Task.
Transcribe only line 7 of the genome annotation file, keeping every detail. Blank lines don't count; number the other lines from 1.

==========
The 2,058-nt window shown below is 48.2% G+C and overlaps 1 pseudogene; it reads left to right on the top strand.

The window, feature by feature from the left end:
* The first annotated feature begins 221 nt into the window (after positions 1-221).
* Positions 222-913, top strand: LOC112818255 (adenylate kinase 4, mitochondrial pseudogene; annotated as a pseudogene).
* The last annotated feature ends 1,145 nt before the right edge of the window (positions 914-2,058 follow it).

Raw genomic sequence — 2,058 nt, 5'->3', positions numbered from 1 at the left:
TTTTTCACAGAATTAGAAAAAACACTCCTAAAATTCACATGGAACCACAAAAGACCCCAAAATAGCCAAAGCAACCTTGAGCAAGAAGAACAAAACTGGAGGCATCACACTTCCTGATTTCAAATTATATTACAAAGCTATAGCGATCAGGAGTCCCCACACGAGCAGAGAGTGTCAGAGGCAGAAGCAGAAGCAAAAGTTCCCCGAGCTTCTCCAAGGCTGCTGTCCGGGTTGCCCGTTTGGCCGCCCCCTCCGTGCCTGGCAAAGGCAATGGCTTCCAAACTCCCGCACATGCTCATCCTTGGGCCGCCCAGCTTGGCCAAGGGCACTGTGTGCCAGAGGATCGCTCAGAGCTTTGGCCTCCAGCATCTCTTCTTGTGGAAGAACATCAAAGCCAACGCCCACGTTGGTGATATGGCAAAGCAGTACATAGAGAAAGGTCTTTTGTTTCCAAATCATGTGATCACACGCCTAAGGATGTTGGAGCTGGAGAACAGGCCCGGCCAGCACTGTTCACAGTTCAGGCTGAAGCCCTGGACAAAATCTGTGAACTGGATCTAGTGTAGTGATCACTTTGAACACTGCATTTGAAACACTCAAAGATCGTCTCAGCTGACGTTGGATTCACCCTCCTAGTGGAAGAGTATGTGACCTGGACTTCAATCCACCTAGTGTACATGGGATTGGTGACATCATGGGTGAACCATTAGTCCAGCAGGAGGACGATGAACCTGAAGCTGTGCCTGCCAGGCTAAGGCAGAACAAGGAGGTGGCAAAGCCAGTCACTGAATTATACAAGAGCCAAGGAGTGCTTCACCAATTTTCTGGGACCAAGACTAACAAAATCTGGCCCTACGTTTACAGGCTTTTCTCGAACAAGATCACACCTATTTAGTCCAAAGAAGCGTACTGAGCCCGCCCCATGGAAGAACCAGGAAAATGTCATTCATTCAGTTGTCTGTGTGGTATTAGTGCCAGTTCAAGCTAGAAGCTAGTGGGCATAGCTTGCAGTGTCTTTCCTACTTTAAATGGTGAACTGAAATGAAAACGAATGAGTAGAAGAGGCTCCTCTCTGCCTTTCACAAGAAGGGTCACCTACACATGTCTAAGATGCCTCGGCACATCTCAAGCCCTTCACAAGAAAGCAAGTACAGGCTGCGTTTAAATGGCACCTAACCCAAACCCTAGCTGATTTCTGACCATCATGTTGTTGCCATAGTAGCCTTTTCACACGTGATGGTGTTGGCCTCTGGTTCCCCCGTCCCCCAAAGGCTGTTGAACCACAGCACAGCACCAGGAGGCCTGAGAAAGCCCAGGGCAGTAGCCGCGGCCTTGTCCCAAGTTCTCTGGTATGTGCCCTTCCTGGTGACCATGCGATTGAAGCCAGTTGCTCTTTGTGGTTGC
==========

TTTTTCACAGAATTAGAAAAAACACTCCTAAAATTCACATGGAACCACAAAAGACCCCAAAATAGCCAAAGCAACCTTGAGCAAGAAGAACAAAACTGGAGGCATCACACTTCCTGATTTCAAATTATATTACAAAGCTATAGCGATCAGGAGTCCCCACACGAGCAGAGAGTGTCAGAGGCAGAAGCAGAAGCAAAAGTTCCCCGAGCTTCTCCAAGGCTGCTGTCCGGGTTGCCCGTTTGGCCGCCCCCTCCGTGCCTGGCAAAGGCAATGGCTTCCAAACTCCCGCACATGCTCATCCTTGGGCCGCCCAGCTTGGCCAAGGGCACTGTGTGCCAGAGGATCGCTCAGAGCTTTGGCCTCCAGCATCTCTTCTTGTGGAAGAACATCAAAGCCAACGCCCACGTTGGTGATATGGCAAAGCAGTACATAGAGAAAGGTCTTTTGTTTCCAAATCATGTGATCACACGCCTAAGGATGTTGGAGCTGGAGAACAGGCCCGGCCAGCACTGTTCACAGTTCAGGCTGAAGCCCTGGACAAAATCTGTGAACTGGATCTAGTGTAGTGATCACTTTGAACACTGCATTTGAAACACTCAAAGATCGTCTCAGCTGACGTTGGATTCACCCTCCTAGTGGAAGAGTATGTGACCTGGACTTCAATCCACCTAGTGTACATGGGATTGGTGACATCATGGGTGAACCATTAGTCCAGCAGGAGGACGATGAACCTGAAGCTGTGCCTGCCAGGCTAAGGCAGAACAAGGAGGTGGCAAAGCCAGTCACTGAATTATACAAGAGCCAAGGAGTGCTTCACCAATTTTCTGGGACCAAGACTAACAAAATCTGGCCCTACGTTTACAGGCTTTTCTCGAACAAGATCACACCTATTTAGTCCAAAGAAGCGTACTGAGCCCGCCCCATGGAAGAACCAGGAAAATGTCATTCATTCAGTTGTCTGTGTGGTATTAGTGCCAGTTCAAGCTAGAAGCTAGTGGGCATAGCTTGCAGTGTCTTTCCTACTTTAAATGGTGAACTGAAATGAAAACGAATGAGTAGAAGAGGCTCCTCTCTGCCTTTCACAAGAAGGGTCACCTACACATGTCTAAGATGCCTCGGCACATCTCAAGCCCTTCACAAGAAAGCAAGTACAGGCTGCGTTTAAATGGCACCTAACCCAAACCCTAGCTGATTTCTGACCATCATGTTGTTGCCATAGTAGCCTTTTCACACGTGATGGTGTTGGCCTCTGGTTCCCCCGTCCCCCAAAGGCTGTTGAACCACAGCACAGCACCAGGAGGCCTGAGAAAGCCCAGGGCAGTAGCCGCGGCCTTGTCCCAAGTTCTCTGGTATGTGCCCTTCCTGGTGACCATGCGATTGAAGCCAGTTGCTCTTTGTGGTTGC